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Clinton Readies Centrist Strategy : Legislation: A rightward shift is planned to reclaim lost voters, stave off hostile Congress. Health reform will be cut to the bone, anti-crime social spending redirected.


WASHINGTON — The Clinton Administration will jettison, soften or delay a number of its more controversial proposals in an effort to respond to the election results and present a more conservative public image, officials throughout the Administration said this week.

White House officials insist that the changes are a shift in emphasis and a return to longstanding Clinton policies, rather than a fire sale on Clinton's principles. But it is evident that the Clinton of the next two years will be much more centrist in his language and legislative goals than that of the first two years.

Among the changes:

* A sweeping immigration reform proposal, which was to have been delivered to Congress in January, is now being reworked and will be delayed.

* Officials are willing to see some of the $6.9 billion for social programs in the recently passed anti-crime legislation redirected to fund more prisons and police or to give block grants to cities to spend as they wish.

* Whatever health care reform plan is eventually presented to the new Republican Congress will be vastly narrower in scope than Clinton's initial proposal and much more incremental in its approach.

* A bill to ban the replacement of striking workers, once a high priority of the White House and Labor Department, will be abandoned as a sure loser in the new Congress.

These moves appear to mark a sharp veer to the right as Clinton tries to reclaim conservative and independent voters who have abandoned the Democrats in overwhelming numbers.

A senior White House official said a big emphasis for the remainder of Clinton's term would be the devolution of federal authority to local governments, whether in crime prevention, job, education or public health projects.

"The election was really about the role of government and the voters' feeling that Washington had gotten too big and too powerful," the official said. "You'll hear the President speaking a lot about federal partnerships with localities, getting money and power right into local hands."

The revised agenda alarms many Democratic liberals, who say they fear that the President will try to "out-Republican the Republicans" on a variety of social and fiscal issues.

"I don't have a problem with wanting to broaden the debate and wanting to reassess where you go as an Administration," said Rep. Kweisi Mfume (D-Md.), chairman of the Congressional Black Caucus and an outspoken advocate of liberal social policies. "But I fear that in their effort to gain the world, they will lose their soul. The last thing we need in this country is two Republican parties."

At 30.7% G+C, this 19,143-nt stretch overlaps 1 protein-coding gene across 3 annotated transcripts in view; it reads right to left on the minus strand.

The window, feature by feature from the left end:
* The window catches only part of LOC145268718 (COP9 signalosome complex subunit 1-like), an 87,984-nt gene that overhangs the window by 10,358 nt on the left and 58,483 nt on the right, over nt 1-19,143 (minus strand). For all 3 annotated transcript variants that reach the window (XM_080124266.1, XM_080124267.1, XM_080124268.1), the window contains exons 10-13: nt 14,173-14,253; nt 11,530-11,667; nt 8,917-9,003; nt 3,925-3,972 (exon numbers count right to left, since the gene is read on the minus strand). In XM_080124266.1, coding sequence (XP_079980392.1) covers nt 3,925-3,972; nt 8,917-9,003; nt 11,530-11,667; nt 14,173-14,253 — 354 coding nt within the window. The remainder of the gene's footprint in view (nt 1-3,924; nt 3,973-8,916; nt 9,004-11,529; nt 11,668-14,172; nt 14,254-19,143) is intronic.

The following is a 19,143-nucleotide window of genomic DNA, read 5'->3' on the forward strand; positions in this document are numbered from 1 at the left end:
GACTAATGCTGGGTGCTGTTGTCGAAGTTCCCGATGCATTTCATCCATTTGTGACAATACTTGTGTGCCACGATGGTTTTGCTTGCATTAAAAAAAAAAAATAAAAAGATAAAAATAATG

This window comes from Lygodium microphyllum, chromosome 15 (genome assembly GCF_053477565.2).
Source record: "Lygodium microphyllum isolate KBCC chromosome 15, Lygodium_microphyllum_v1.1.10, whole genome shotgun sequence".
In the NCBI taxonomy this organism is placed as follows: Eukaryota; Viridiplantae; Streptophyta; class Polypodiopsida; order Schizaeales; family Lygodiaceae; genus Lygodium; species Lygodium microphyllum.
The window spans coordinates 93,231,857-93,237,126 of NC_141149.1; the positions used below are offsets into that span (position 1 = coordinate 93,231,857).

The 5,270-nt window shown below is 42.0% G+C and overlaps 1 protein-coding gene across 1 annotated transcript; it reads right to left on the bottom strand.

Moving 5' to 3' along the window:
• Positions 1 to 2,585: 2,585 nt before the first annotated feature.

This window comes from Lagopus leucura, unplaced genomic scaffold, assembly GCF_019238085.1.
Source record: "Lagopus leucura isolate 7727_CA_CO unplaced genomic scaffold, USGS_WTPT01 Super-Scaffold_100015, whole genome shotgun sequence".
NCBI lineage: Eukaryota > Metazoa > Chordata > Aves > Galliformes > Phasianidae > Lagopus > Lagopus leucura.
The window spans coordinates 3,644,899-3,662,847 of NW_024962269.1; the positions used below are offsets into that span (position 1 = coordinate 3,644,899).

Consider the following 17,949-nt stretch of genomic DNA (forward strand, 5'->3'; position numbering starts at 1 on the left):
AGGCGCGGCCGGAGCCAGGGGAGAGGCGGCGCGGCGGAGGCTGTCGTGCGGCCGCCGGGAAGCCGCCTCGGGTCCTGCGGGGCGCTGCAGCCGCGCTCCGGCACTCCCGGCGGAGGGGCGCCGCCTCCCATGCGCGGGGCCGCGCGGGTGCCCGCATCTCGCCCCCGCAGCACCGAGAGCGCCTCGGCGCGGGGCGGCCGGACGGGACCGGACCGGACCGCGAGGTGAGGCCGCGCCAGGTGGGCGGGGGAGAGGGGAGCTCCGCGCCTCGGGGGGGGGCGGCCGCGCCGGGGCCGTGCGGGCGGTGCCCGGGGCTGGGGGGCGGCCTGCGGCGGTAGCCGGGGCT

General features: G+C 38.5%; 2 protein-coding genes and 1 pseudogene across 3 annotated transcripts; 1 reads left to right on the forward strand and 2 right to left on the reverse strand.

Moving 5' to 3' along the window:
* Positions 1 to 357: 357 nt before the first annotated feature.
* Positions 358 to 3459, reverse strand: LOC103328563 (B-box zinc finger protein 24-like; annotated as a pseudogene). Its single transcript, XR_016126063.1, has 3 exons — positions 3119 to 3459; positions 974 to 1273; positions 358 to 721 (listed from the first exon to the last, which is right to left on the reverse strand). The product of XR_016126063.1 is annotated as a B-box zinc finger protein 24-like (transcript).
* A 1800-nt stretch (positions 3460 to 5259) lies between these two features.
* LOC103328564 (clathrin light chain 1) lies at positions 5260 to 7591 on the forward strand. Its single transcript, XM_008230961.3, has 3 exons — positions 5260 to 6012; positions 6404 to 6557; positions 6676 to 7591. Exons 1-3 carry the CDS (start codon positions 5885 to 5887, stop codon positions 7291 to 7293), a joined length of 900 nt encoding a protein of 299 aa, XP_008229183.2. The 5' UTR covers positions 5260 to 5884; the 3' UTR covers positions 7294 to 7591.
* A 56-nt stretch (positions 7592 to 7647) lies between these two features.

Top White House officials, under the direction of Chief of Staff Leon E. Panetta, are carrying out an emergency all-hands drill to right the listing Clinton ship, a project some have dubbed "reinventing Clinton," although it doesn't have an official title.

One top aide involved in the effort said the recommendations of the group don't add up to a sharp rightward tilt--though some unpopular initiatives, such as the initial health care proposal, have already been tossed overboard.

"A lot of what we've done is centrist," the official said, citing the deficit-reduction plan, efforts to streamline the federal government and a redesigned school-aid program.

"A few high-profile items have been perceived as big government, like the health care plan, even though the portrayals are not accurate. I don't deny that there have been some issues that allow our critics to paint with a broader brush the nature of this Administration," the aide said. "Shame on us."

The new Clinton, he said, would put added emphasis on already-passed programs that reduce the size and reach of the federal government, as well as on initiatives with which he could reach some compromise with Republican leaders, such as welfare and political reform.

But the second half of the Clinton Administration will be defined as much by what it doesn't do as by what it does.

White House and Justice Department officials have shelved a broad proposal to deal with illegal immigration, which was to have been introduced in January.

The Clinton plan, while taking steps to reduce the flow of illegal immigrants and scale back the public benefits provided them, would not have gone as far as California's Proposition 187, which would deny to illegal immigrants all benefits except emergency medical care.

Now Administration officials are rethinking their plan but have not decided whether to make the legislation more punitive or to wait and see what the Republicans propose.

The likely House Judiciary Committee chairman, Rep. Henry J. Hyde (R-Ill.), has already said he plans to introduce a national version of Proposition 187, and there is already a bill, written by Sen. Alan K. Simpson (R-Wyo.), to make it easier to deport criminal immigrants, toughen employer sanctions and provide for a nationwide system of verification of immigration status.

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